“Doyle is bad news—but a good cop.” That’s the tag line for William Friedkin’s 1973 masterpiece, The French Connection, where Gene Hackman plays unforgettable cop ‘Popeye’ Doyle. Doyle is a brutal anti-hero, unapologetically nasty and racist, qualities that while making the audience uncomfortable, give him a grimy authenticity. The film’s iconic car chase through the streets of New York showcases Doyle’s reckless disregard for civilian safety. His racially charged dialogues provide stark glimpses into the societal prejudices of the time. Doyle’s imperfect, complex nature not only pushes the boundaries of traditional heroism, but challenges audiences and is meant to make them squirm.
Not that you would realise by watching The French Connection this afternoon on The Criterion Channel, or anywhere else it may be streaming near you. Some lines of dialogue—from a film that won five Oscars, including for Screenplay and Editing— involving the n-word and another racial slur have suddenly been excised, leading to an unforgivably jarring “jump-cut”, with one character suddenly moving across a room. It’s shameful.
(As an Indian moviegoer too used to seeing these “cuts” throughout films and television, on both the big and small screens, this may sadly feel less eventful, but to see this on The Criterion Channel, a platform that has always fiercely celebrated film-makers, is a most ominous sign.)
There is no warning before or during the film that the viewer is watching a re-edited/censored version. According to Forbes, the cut may have been made by Disney, which bought the film’s producers 20th Century Fox a few years ago, which is why the cut seems visible wherever the film is streaming. To hack away at such a culturally significant work of art— and in such an underhanded way—feels criminal.
Not that a warning would make it better. The world is going through a disgusting phase of bowdlerisation, where existing works of art are being thoughtlessly chopped and censored. We are seeing it with books of great and popular (and dead) writers like Roald Dahl, Ian Fleming and—horror of horrors—even P.G. Wodehouse, who wrote the best sentences in the English language. This censorship is being done ostensibly to take out problematic language but actually robs the work of context and intent.
The Dahl censorship feels like a Monty Python sketch. The word “black” has been changed to “dark”—even when not speaking of race—and new editions of The BFG have had “man-eating giant” replaced with “human-eating giant”. It would be funny if it weren’t atrocious. Removing the word “fat” from Charlie And The Chocolate Factory will not make that delightful book less cruel to gluttons, simply more inept.
It is hard, at this time, not to think about Ray Bradbury’s essential Fahrenheit 451. A book about the burning of books, the increasingly prescient novel had fewer people outraging against the burning only because the first books to be burnt had language that made people uncomfortable.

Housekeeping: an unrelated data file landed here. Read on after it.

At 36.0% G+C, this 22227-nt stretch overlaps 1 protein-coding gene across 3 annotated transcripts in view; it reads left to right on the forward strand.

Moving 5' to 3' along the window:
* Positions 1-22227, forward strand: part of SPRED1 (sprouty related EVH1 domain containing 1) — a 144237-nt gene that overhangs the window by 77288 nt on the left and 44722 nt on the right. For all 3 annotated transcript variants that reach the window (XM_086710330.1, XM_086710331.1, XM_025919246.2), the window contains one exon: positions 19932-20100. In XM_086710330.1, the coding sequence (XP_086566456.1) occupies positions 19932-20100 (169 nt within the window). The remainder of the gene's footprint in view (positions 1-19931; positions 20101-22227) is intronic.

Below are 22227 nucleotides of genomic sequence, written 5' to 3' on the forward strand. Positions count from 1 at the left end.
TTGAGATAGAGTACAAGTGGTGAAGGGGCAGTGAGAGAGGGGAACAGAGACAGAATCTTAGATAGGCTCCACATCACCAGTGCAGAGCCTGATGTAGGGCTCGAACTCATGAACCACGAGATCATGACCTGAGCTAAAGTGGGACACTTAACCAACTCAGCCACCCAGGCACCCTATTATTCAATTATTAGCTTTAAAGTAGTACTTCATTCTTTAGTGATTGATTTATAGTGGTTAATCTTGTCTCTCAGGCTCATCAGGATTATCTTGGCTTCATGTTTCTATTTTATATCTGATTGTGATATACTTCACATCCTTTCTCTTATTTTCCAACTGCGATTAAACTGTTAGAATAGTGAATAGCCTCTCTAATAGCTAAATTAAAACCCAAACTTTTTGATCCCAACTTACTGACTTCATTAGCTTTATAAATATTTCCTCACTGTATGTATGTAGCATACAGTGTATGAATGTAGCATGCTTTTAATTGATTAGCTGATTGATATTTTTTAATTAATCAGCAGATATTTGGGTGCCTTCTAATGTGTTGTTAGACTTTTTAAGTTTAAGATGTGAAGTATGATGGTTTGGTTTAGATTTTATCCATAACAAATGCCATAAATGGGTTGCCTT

Art isn’t candy. It isn’t meant only to be easy.
Like Disney, the changes carried out by Dahl’s publishers Puffin can be traced to another behemoth out to scrub some intellectual property it now owns: Netflix has bought the rights to the Dahl estate. While large corporations bait performatively woke mobs eager to label things “problematic”, their game is clearly to appease current audiences and offer up the easiest “product” for the most people. Disney — carpet-bombing every theatre in the world with endless superhero and space movies (that also serve as advertisements for superhero and space movies) — would naturally be well served by this infantilisation of the audience.
We, the audience, would not. Sensitivity is important and writers and storytellers must strive to tell better, more inclusive stories that do not repeat mistakes that were once made, but it is absurd to apply today’s rules to yesterday’s art. The arbitrariness is extraordinary, and the possibilities are disastrous if these “tweaks” keep happening unchecked. Schools in Utah have banned the Bible from elementary and middle schools because a parental complaint called the holy text “sex-ridden.”
Why should we not trust ourselves to read the n-word in Mark Twain’s books or hear it said a hundred times in Quentin Tarantino’s movies? Popeye Doyle’s racism is as brazen as his love for black coffee—strong, bitter, and hard to swallow for some. That doesn’t mean those who like decaf frappuccinos get to make the rules.
Rules are made on a sliding scale, evolving with the times. Art is forever. Add a note to the preface, a disclaimer to the text or the film, start a discussion about why something in a particular work is problematic and should be abhorred but please—please—let us not begin painting blouses over Renaissance paintings and giving Michelangelo’s David a Speedo. Add an asterisk, not a fig-leaf.
Finally, it is profoundly silly to imagine that saying something nasty carries greater heft than being nasty. The behaviour of characters has, so far, been left mercifully alone in this current scissor-happy climate, but this need to watch what characters are saying gives the distinct and telling implication that words cause more harm than actions. They do not. They are just easier to cross out.
This week marks 25 years of a show that broke taboos and said things that shouldn’t be said. Sex And The City is now on JioCinema, and here’s to celebrating those ladies who refused to be schooled on ladylike behaviour.
Raja Sen is a screenwriter and critic. He has co-written Chup, a film about killing critics, and is now creating an absurd comedy series.